I’ve been in the entertainment industry since I was nine. I joined the Screen Actors Guild (SAG) when I was 11 in 1977, the Writers Guild of America (WGA) when I was 22, and the Directors Guild of America (DGA) the following year. I got my start as a child actor on Broadway, studied film at NYU, then went on to act in movies like The Lost Boys and the Bill & Ted franchise while writing and directing my own narrative work. I’ve lived through several labor crises and strikes, but none like our current work shutdown, which began last spring when all three unions’ contracts were simultaneously due for renegotiation and the Alliance of Motion Picture and Television Producers (AMPTP) refused their terms.
The unifying stress point for labor is the devaluing of the worker, which reached a boiling point with the rapid advancement of highly sophisticated and ubiquitous machine learning tools. Actors have been replaced by AI replications of their likenesses, or their voices have been stolen outright. Writers have seen their work plagiarized by ChatGPT, directors’ styles have been scraped and replicated by MidJourney, and all areas of crew are ripe for exploitation by studios and Big Tech. All of this laid the groundwork for issues pertaining to AI to become a major flashpoint in this year’s strikes. Last summer, the DGA reached an agreement with the AMPTP, and on Tuesday the WGA struck its own important deal. Both include terms the unions hope will meaningfully protect their labor from being exploited by machine learning technology. But these deals, while a determined start, seem unlikely to offer expansive enough protections for artists given how much studios have invested in this technology already.
The DGA’s contract insists that AI is not a person and can’t replace duties performed by members. The WGA’s language, while more detailed, is fundamentally similar, stating that “AI can’t write or rewrite literary material, and AI-generated material will not be considered source material” and demanding that studios “must disclose to the writer if any materials given to the writer have been generated by AI or incorporate AI-generated material.” Their contract also adds that the union “reserves the right to assert that exploitation of writers’ material to train AI is prohibited.”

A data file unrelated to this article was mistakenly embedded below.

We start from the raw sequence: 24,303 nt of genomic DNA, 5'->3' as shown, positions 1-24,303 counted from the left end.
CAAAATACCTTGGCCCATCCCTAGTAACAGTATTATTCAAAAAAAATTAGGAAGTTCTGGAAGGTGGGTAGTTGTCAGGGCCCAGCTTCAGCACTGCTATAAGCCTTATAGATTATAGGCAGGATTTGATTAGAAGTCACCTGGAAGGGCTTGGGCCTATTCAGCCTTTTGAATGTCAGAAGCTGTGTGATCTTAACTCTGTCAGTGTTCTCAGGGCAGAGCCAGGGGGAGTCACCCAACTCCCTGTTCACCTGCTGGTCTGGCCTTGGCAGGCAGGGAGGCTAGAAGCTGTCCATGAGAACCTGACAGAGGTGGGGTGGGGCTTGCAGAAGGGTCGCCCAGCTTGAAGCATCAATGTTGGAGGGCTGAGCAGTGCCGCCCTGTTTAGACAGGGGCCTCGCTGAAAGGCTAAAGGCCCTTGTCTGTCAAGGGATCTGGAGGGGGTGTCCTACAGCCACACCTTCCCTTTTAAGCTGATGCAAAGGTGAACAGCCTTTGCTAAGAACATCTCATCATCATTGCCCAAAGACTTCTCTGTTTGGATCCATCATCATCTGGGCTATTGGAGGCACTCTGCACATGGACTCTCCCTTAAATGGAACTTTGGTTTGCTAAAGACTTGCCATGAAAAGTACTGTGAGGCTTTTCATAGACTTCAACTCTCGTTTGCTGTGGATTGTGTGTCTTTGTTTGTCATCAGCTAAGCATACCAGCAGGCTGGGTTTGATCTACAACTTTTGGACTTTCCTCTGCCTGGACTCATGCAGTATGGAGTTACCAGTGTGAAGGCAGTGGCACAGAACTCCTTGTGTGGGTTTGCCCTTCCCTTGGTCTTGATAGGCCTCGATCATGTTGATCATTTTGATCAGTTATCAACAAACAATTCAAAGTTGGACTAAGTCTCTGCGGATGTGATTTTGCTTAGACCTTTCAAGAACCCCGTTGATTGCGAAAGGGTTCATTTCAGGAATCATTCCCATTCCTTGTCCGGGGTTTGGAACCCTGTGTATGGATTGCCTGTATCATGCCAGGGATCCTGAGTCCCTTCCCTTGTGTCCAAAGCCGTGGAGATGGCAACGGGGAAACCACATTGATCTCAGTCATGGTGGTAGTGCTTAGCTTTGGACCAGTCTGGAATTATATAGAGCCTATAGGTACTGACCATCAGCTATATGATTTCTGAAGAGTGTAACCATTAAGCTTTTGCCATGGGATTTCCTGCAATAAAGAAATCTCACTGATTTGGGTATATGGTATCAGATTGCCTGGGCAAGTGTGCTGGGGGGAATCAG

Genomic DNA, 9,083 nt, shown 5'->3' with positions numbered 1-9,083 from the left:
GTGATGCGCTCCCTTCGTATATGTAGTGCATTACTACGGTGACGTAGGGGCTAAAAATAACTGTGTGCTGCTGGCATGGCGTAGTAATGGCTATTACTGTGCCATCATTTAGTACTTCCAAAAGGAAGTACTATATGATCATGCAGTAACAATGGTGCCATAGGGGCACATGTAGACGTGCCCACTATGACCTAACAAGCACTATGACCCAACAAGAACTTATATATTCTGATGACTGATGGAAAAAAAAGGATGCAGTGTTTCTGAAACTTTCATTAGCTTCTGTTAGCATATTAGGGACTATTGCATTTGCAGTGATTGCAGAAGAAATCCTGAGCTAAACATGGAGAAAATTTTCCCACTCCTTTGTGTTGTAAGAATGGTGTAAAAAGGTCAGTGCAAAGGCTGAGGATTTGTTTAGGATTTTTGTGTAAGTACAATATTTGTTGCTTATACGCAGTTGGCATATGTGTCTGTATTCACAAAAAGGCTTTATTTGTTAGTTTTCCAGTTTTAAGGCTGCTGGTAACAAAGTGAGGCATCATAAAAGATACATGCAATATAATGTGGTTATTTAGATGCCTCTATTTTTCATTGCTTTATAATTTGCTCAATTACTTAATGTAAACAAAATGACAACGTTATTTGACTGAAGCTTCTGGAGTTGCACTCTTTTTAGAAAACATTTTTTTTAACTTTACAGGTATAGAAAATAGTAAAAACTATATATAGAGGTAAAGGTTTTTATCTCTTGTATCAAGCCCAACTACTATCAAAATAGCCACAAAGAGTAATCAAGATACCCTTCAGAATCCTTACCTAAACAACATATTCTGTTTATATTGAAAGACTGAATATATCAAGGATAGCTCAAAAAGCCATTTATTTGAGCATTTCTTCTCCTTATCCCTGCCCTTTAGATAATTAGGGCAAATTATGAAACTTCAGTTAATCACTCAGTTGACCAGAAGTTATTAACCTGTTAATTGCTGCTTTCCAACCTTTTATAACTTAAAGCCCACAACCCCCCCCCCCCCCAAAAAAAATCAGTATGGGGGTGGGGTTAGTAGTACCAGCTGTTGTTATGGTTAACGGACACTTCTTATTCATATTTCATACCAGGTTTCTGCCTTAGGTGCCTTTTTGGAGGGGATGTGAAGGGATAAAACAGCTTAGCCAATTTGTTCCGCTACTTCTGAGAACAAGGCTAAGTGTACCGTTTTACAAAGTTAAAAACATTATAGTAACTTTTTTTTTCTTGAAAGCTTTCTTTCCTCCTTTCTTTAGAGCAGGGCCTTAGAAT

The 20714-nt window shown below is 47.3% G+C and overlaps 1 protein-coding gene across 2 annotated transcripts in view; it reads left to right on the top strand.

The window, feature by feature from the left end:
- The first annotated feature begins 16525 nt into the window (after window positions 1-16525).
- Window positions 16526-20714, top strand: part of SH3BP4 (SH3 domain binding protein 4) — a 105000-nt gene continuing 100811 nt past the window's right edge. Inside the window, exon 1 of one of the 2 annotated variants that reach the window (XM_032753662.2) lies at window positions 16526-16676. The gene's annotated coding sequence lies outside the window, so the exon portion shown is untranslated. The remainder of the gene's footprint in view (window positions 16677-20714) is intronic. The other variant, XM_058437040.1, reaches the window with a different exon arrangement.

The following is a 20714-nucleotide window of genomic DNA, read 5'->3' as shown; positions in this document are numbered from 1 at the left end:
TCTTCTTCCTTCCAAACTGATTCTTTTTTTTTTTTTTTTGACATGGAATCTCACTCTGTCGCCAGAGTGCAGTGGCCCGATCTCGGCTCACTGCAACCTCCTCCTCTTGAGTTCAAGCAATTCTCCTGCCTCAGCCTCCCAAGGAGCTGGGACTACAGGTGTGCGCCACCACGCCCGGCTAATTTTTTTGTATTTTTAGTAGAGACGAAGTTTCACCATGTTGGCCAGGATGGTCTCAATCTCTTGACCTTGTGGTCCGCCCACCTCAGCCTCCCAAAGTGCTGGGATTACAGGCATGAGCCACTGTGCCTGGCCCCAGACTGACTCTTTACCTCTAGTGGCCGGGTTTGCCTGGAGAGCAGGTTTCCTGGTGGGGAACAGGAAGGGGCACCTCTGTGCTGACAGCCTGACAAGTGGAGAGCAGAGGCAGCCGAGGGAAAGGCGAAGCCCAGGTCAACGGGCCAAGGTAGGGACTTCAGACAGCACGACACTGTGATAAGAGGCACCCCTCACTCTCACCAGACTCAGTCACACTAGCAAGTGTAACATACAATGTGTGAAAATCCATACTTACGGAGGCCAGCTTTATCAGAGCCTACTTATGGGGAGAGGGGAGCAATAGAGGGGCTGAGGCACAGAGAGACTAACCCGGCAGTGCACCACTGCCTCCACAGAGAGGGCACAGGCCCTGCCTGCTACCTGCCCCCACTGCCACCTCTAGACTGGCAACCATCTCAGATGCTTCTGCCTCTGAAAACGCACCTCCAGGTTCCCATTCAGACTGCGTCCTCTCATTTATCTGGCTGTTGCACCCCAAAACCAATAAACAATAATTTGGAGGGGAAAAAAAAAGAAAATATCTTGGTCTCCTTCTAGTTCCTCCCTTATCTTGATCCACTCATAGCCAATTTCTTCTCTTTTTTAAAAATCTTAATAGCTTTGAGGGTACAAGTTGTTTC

But studios are already busy developing myriad uses for machine-learning tools that are both creative and administrative. Will they halt that development, knowing that their own copyrighted product is in jeopardy from machine-learning tools they don’t control and that Big Tech monopolies, all of which could eat the film and TV industry whole, will not halt their AI development? Can the government get Big Tech to rein it in when those companies know that China and other global entities will continue advancing these technologies? All of which leads to the question of proof.
It’s hard to imagine that the studios will tell artists the truth when being asked to dismantle their AI initiatives, and attribution is all but impossible to prove with machine-learning outputs. Likewise, it’s difficult to see how to prevent these tools from learning on whatever data the studios want. It’s already standard practice for corporations to act first and beg forgiveness later, and one should assume they will continue to scrape and ingest all the data they can access, which is all the data. The studios will grant some protections for highly-regarded top earners. But these artists are predominantly white and male, a fraction of the union membership. There will be little to no protection for women, people of color, LGBTQIA+, and other marginalized groups, as in all areas of the labor force. I don’t mean to begrudge the work of the DGA and WGA in crafting terms that may not adequately represent the scope of the technology. But we can go further—and SAG has the opportunity to do so in its ongoing negotiations.
SAG is still very much on strike, with plans to meet with the AMPTP next on Monday. In their meeting, I hope they can raise the bar another notch with even more specific and protective language.
It would be good to see terminology that accepts that AI will be used by the studios, regardless of any terms thrown at them. This agreement should also reflect an understanding that studios are as threatened by the voracious appetites of Big Tech as the artists, that the unions and the AMPTP are sitting on opposite sides of the same life raft. To that end, contractual language that recognizes mutual needs will serve everyone’s interest, with agreements between AI users and those impacted by its use on all sides of our industry. It would also be helpful to see language that addresses how AI’s inherent biases, which reflect society’s inherent biases, could be an issue. We must all make a pact to use these technologies with those realities and concerns in mind.
Mostly, I hope everyone involved takes the time to learn how these technologies work, what they can and cannot do, and gets involved in an industrial revolution that, like anything created by humans, can provide tremendous benefit as well as enormous harm. The term Luddite is often used incorrectly to describe an exhausted and embittered populace that wants technology to go away. But the actual Luddites were highly engaged with technology and skilled at using it in their work in the textile industry. They weren’t an anti-tech movement but a pro-labor movement, fighting to prevent the exploitation and devaluation of their work by rapacious company overlords. If you want to know how to fix the problems we face from AI and other technology, become genuinely and deeply involved. Become a Luddite.